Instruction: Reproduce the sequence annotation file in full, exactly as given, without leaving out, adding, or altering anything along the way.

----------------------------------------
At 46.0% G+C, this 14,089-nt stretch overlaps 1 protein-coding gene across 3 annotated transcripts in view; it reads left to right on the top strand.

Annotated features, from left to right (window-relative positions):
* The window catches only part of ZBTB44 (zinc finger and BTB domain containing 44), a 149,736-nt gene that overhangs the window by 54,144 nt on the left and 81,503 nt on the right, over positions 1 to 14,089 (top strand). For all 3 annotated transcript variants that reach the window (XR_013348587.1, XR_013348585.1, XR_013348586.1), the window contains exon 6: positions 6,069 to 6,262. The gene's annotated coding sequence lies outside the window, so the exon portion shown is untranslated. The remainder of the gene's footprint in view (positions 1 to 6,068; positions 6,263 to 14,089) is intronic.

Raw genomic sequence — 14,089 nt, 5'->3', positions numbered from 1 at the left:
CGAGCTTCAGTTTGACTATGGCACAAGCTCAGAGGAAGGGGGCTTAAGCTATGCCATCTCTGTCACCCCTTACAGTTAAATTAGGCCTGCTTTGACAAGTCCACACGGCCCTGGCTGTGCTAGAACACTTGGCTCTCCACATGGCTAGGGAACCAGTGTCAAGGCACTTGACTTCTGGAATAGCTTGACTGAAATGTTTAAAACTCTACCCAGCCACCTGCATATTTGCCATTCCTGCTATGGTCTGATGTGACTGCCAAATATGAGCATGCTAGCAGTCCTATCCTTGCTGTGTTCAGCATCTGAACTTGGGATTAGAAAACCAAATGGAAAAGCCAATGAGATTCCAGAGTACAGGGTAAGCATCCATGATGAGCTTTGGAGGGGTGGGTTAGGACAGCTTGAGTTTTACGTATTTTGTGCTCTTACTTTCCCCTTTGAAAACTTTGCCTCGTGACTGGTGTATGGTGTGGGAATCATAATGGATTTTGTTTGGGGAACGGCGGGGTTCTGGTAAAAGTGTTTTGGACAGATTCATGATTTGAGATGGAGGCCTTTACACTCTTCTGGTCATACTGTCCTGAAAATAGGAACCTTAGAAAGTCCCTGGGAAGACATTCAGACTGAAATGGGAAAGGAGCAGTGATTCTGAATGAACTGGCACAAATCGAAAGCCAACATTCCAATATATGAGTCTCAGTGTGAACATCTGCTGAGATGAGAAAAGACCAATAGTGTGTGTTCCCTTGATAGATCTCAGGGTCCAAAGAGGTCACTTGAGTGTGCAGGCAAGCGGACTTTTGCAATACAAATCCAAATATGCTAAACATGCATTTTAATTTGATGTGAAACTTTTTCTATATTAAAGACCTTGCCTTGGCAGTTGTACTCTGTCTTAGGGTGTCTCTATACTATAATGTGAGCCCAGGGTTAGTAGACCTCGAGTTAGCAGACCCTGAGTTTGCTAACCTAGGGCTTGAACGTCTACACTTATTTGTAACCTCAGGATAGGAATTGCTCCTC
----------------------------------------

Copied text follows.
At 46.0% G+C, this 14,089-nt stretch overlaps 1 protein-coding gene across 3 annotated transcripts in view; it reads left to right on the top strand.

Annotated features, from left to right (window-relative positions):
* The window catches only part of ZBTB44 (zinc finger and BTB domain containing 44), a 149,736-nt gene that overhangs the window by 54,144 nt on the left and 81,503 nt on the right, over positions 1 to 14,089 (top strand). For all 3 annotated transcript variants that reach the window (XR_013348587.1, XR_013348585.1, XR_013348586.1), the window contains exon 6: positions 6,069 to 6,262. The gene's annotated coding sequence lies outside the window, so the exon portion shown is untranslated. The remainder of the gene's footprint in view (positions 1 to 6,068; positions 6,263 to 14,089) is intronic.

Raw genomic sequence — 14,089 nt, 5'->3', positions numbered from 1 at the left:
CGAGCTTCAGTTTGACTATGGCACAAGCTCAGAGGAAGGGGGCTTAAGCTATGCCATCTCTGTCACCCCTTACAGTTAAATTAGGCCTGCTTTGACAAGTCCACACGGCCCTGGCTGTGCTAGAACACTTGGCTCTCCACATGGCTAGGGAACCAGTGTCAAGGCACTTGACTTCTGGAATAGCTTGACTGAAATGTTTAAAACTCTACCCAGCCACCTGCATATTTGCCATTCCTGCTATGGTCTGATGTGACTGCCAAATATGAGCATGCTAGCAGTCCTATCCTTGCTGTGTTCAGCATCTGAACTTGGGATTAGAAAACCAAATGGAAAAGCCAATGAGATTCCAGAGTACAGGGTAAGCATCCATGATGAGCTTTGGAGGGGTGGGTTAGGACAGCTTGAGTTTTACGTATTTTGTGCTCTTACTTTCCCCTTTGAAAACTTTGCCTCGTGACTGGTGTATGGTGTGGGAATCATAATGGATTTTGTTTGGGGAACGGCGGGGTTCTGGTAAAAGTGTTTTGGACAGATTCATGATTTGAGATGGAGGCCTTTACACTCTTCTGGTCATACTGTCCTGAAAATAGGAACCTTAGAAAGTCCCTGGGAAGACATTCAGACTGAAATGGGAAAGGAGCAGTGATTCTGAATGAACTGGCACAAATCGAAAGCCAACATTCCAATATATGAGTCTCAGTGTGAACATCTGCTGAGATGAGAAAAGACCAATAGTGTGTGTTCCCTTGATAGATCTCAGGGTCCAAAGAGGTCACTTGAGTGTGCAGGCAAGCGGACTTTTGCAATACAAATCCAAATATGCTAAACATGCATTTTAATTTGATGTGAAACTTTTTCTATATTAAAGACCTTGCCTTGGCAGTTGTACTCTGTCTTAGGGTGTCTCTATACTATAATGTGAGCCCAGGGTTAGTAGACCTCGAGTTAGCAGACCCTGAGTTTGCTAACCTAGGGCTTGAACGTCTACACTTATTTGTAACCTCAGGATAGGAATTGCTCCTC